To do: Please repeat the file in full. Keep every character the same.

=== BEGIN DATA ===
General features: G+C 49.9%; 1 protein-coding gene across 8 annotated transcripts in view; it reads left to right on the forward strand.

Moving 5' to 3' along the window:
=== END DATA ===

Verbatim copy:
General features: G+C 49.9%; 1 protein-coding gene across 8 annotated transcripts in view; it reads left to right on the forward strand.

Moving 5' to 3' along the window: